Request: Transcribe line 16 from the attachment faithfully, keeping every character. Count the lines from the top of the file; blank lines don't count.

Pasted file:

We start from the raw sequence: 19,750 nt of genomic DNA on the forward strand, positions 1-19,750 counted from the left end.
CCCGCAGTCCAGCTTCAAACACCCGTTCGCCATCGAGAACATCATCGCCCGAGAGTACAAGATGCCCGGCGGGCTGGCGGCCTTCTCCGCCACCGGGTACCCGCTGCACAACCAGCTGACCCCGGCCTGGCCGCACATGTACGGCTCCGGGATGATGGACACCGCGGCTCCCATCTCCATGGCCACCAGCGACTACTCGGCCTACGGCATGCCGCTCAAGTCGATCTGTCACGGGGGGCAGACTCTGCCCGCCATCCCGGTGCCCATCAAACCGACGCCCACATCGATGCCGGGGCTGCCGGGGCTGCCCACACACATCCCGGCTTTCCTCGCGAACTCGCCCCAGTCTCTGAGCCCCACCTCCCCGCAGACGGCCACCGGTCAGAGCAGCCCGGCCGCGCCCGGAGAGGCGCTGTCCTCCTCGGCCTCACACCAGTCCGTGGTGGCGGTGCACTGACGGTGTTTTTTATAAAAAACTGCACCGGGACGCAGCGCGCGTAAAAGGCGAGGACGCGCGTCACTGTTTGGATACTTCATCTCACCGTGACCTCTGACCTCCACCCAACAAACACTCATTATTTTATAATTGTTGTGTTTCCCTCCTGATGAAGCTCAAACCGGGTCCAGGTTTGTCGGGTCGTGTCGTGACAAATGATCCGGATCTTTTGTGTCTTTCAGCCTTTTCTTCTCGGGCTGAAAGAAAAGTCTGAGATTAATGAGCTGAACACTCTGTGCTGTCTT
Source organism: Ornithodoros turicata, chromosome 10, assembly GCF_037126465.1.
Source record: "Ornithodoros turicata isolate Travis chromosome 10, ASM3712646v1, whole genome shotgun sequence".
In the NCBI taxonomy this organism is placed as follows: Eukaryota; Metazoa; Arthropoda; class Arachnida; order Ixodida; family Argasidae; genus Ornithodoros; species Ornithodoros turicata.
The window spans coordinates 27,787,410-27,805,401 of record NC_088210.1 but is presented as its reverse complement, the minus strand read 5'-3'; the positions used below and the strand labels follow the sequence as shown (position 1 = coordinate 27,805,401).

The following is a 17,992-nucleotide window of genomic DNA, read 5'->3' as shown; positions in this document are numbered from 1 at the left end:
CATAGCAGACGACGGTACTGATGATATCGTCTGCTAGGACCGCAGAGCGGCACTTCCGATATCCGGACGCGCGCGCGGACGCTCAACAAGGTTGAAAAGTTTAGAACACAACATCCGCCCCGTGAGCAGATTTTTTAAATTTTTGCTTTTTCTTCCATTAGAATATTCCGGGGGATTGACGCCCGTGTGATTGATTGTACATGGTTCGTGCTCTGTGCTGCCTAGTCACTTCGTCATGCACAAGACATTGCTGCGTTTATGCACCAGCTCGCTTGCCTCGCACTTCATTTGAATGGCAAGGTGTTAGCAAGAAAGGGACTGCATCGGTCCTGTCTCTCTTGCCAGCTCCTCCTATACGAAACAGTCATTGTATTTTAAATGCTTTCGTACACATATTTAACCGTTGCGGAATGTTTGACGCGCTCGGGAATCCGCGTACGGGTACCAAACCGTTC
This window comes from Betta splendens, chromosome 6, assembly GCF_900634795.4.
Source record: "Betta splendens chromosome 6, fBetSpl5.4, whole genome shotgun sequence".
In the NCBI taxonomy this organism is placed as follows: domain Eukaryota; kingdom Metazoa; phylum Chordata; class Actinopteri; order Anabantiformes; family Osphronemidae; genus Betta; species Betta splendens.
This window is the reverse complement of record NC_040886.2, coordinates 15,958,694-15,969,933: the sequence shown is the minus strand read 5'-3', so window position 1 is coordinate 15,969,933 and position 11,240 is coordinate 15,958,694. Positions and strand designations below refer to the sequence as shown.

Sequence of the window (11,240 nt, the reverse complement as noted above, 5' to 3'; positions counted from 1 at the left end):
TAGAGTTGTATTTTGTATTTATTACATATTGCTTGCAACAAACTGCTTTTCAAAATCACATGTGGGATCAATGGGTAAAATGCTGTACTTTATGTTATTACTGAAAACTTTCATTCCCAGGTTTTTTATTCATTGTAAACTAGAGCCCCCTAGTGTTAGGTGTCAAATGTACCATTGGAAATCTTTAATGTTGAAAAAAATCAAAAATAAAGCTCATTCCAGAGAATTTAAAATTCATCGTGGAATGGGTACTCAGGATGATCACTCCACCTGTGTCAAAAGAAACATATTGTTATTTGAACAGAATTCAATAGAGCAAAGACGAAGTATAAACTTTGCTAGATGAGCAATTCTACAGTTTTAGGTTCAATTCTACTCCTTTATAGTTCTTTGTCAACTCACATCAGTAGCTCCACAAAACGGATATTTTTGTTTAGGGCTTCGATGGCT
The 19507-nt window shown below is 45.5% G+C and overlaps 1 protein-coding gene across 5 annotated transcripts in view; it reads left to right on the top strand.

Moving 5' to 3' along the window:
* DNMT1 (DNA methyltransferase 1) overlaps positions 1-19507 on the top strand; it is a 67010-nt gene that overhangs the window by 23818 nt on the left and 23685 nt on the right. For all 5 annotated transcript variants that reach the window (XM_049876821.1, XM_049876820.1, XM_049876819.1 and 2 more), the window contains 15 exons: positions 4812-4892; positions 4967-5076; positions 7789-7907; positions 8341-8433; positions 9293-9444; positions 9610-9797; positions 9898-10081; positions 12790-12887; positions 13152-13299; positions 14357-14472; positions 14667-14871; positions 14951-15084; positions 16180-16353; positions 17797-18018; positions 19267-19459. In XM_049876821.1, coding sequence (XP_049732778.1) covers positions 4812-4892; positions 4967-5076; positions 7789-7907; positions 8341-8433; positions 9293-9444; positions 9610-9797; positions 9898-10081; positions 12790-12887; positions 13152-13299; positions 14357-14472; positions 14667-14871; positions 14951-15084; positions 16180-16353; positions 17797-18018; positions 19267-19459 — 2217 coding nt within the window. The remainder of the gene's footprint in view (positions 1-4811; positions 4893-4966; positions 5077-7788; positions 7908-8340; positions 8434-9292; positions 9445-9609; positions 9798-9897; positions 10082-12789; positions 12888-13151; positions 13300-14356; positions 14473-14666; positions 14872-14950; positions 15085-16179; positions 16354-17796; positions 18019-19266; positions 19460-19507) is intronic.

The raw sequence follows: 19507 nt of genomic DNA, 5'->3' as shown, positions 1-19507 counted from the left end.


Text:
Moving 5' to 3' along the window: